When Dan McGwire first came out of Claremont High School in Southern California in 1986 and signed on as a quarterback with the University of Iowa, the chief curiosity was that, at 6-foot-8, he was the tallest starting quarterback in NCAA Div. I history.
Then, along came the summer of 1987, and the subject changed. A rookie named Mark McGwire was doing something never before done in the history of major league baseball. Namely, bashing 49 home runs for the Oakland A's. Now, the chief curiosity surrounding Dan McGwire was if they were related.Well, yes, said Dan.
Mark is his little brother.
Mark is older than Dan, by four years, but, still, he is littler. He is 6-foot-5 and 225 pounds. At 6-8 and 235, Dan is bigger than the basher.
Anyway, it's obvious that Dan McGwire has never had a problem drawing attention to himself. Anonymity has always avoided him. He ducks through doorways with a household surname.
The only thing that has avoided him as he strives to make his own way in sports is a smooth road on the college level. Troubled by the coaches' thinking at Iowa - they thought he should be second string - he stayed there just two seasons. Impressed by San Diego State when the pass-oriented Aztecs almost beat his Iowa Hawkeyes in the 1986 Holiday Bowl, he transferred to San Diego after the 1987 season. Then, to satisfy NCAA requirements, he sat out the 1988 season, during which the Aztecs slipped to a 3-8 record that got head coach Denny Stolz fired.
That brought McGwire into the Aztecs' active lineup this year accompanied by a new coach (Al Luginbill) and a need to rebuild. To date, they're 0-2-1.
For a decorated L.A.-area high school quarterback who was recruited by most of the free world after losing just three games in his prep career, and who went to Iowa and the Big Ten with the avowed intent of returning to the Rose Bowl at least a couple of times, things haven't turned out exactly as programmed.
But, then, who ever expected Mark to hit those 49 home runs, either?
"I didn't," says Dan. "He just came out of nowhere. He did something never before done in major league baseball. It was amazing."
Prior to that phenomenal rookie season in '87, Mark McGwire had quietly climbed through baseball's ladder rungs. He played for USC for a couple of years, then played for Modesto, Huntsville (Ala.), and Tacoma in the minors, hitting a grand total of 48 home runs in three seasons. Oakland called him up for the '87 season expecting to nurture him along, hiding him behind Jose Canseco. Then, by midseason, they were running out of baseballs.
Naturally, a lot of people have since assumed that Dan didn't go into baseball so he could escape his brother's shadow, and make his own mark.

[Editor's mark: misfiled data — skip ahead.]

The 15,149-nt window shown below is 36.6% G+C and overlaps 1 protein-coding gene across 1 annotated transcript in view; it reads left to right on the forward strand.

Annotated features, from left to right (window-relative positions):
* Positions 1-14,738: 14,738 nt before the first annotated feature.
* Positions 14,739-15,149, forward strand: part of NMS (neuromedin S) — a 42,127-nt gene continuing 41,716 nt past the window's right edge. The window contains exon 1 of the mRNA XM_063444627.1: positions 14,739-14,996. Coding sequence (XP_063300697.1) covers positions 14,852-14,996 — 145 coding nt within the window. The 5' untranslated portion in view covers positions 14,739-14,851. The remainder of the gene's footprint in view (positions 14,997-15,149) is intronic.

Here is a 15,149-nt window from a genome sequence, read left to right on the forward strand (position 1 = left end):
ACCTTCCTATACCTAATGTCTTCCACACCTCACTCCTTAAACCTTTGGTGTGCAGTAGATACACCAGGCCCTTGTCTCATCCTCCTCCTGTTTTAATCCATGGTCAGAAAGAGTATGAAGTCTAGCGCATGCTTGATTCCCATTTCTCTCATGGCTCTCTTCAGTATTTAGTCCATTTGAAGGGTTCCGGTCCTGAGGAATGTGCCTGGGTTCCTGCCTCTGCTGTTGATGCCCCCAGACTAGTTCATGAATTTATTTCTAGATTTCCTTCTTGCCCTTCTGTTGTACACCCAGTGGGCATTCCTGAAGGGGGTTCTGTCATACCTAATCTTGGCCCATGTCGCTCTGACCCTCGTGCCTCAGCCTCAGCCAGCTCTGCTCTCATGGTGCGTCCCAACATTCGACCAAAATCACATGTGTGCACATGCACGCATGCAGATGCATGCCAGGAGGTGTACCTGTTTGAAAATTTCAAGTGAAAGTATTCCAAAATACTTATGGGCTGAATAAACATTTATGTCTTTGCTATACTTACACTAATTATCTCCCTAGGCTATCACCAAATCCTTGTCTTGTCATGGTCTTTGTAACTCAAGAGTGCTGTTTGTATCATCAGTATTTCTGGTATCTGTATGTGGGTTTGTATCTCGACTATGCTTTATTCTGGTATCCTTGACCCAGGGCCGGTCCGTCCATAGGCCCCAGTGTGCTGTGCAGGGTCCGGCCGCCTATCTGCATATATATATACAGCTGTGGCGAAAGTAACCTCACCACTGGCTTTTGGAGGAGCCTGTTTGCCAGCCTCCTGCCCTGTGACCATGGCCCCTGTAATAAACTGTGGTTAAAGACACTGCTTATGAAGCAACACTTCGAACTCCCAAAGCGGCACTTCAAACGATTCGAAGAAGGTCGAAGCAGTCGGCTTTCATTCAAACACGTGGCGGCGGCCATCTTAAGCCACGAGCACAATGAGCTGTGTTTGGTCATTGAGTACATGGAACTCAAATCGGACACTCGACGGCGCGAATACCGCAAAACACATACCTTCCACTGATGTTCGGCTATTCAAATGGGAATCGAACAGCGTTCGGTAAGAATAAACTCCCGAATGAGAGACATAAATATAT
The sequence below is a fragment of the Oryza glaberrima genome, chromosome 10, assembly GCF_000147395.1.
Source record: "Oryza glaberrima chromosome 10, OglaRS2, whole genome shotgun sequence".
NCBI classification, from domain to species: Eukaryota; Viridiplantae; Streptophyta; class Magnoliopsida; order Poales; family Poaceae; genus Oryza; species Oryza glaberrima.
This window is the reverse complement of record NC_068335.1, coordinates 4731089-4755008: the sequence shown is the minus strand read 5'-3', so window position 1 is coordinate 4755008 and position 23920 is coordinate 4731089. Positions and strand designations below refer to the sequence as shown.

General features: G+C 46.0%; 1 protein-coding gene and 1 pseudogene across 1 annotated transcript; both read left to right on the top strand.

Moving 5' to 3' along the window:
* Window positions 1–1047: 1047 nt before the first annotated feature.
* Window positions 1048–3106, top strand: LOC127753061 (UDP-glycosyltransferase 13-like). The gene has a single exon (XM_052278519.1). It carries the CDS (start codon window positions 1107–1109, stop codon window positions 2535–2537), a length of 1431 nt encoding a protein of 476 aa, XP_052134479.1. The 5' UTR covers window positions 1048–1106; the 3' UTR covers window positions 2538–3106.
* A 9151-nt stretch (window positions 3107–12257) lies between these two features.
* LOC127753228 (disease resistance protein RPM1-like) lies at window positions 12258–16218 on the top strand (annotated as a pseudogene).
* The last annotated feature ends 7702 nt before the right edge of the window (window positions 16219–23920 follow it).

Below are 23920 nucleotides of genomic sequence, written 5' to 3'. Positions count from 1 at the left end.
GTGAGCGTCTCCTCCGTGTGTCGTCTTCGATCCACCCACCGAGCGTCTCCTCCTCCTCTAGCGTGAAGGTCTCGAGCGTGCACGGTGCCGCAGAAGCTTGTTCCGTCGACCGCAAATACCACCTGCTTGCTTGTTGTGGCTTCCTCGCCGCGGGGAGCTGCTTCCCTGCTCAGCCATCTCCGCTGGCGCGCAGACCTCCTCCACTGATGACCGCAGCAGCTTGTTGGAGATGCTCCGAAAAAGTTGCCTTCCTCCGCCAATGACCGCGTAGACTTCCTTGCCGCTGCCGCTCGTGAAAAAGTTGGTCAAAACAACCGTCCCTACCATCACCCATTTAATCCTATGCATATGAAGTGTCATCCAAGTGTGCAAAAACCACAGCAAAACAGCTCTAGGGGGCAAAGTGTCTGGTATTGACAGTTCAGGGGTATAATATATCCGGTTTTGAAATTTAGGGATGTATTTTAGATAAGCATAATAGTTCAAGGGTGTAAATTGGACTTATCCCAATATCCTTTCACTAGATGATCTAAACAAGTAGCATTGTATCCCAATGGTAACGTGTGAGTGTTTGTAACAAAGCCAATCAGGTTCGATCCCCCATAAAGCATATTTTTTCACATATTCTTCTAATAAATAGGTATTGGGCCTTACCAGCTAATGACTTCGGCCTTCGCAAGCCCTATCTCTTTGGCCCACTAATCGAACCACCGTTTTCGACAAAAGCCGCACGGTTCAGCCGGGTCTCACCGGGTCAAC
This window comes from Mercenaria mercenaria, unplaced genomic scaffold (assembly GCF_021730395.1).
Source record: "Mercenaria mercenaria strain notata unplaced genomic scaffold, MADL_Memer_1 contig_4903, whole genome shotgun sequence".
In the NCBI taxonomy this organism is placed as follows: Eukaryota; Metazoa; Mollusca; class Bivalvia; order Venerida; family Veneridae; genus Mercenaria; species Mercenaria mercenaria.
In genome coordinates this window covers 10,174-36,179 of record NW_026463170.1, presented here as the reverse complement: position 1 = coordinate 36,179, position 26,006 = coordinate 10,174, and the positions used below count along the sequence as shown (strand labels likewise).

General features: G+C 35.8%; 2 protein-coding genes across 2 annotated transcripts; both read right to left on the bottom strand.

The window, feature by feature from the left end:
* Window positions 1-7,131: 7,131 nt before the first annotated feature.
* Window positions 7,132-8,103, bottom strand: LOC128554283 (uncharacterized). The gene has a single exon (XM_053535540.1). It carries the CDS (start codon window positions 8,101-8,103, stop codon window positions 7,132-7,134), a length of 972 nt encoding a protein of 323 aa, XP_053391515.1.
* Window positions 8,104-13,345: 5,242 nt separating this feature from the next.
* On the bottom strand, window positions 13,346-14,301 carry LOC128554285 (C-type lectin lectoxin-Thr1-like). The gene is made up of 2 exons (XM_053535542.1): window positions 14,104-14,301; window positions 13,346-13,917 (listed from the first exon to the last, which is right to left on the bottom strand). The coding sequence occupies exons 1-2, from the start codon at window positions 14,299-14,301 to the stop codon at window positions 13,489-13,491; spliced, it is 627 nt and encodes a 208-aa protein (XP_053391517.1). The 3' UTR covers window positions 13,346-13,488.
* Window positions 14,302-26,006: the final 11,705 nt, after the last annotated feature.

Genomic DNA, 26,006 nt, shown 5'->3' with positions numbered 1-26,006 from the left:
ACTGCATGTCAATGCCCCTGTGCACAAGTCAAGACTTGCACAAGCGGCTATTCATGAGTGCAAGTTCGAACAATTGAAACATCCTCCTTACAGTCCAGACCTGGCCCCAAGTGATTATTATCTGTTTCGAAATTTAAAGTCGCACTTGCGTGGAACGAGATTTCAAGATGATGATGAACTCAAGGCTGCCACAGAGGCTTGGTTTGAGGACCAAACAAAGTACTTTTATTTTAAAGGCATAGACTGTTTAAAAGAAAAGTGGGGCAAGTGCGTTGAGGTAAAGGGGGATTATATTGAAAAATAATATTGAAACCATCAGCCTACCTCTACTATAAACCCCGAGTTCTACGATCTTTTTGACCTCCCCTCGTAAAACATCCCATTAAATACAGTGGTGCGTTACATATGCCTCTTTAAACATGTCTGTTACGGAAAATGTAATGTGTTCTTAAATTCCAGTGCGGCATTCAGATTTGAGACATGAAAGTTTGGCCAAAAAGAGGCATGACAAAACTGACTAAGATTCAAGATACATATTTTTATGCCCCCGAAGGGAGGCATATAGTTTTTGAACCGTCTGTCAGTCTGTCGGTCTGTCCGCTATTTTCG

Actually, they went their separate baseball-football ways long before the production of any Bash Bros. posters.
Dan only played organized baseball through Little League, as a pitcher, and then gave it up. At the time, Mark was playing American Legion baseball.
Dan was introduced to football as a high school freshman. As a reformed pitcher, he shifted naturally to quarterback, and a star was born. He threw for 6,559 yards while at Claremont, leading his teams to a combined record of 36-3. He also excelled at basketball - enough to attract scholarship offers in that sport as well - and by the time he graduated, he was one of America's hottest recruits.
"I could still probably play baseball," he says. "But I don't find it that much fun. The reason I chose football is because there's more action, the quarterback's at the forefront, he throws the ball, he's in control. In baseball you're not moving around enough."
Dan says he and his famous brother talk often. For sure they talk after every Aztec game. They talk of the A's chances of getting into another World Series, and of the Aztecs' chances of finally nailing down a win. Tonight in Rice Stadium, McGwire and the Aztecs will try again against the University of Utah, a team also looking to right a few wrongs.
The game not only features two of the top total offense players in the nation (McGwire ranks third currently, Utah's Scott Mitchell eighth), but also figures to make history with the tallest starting quarterback pair in NCAA history. Mitchell's 6-6 and McGwire's 6-8 combines for a world record 13-foot-2. Now there's something to talk about. Not to mention that Dan McGwire is related to that guy who plays first base in Oakland.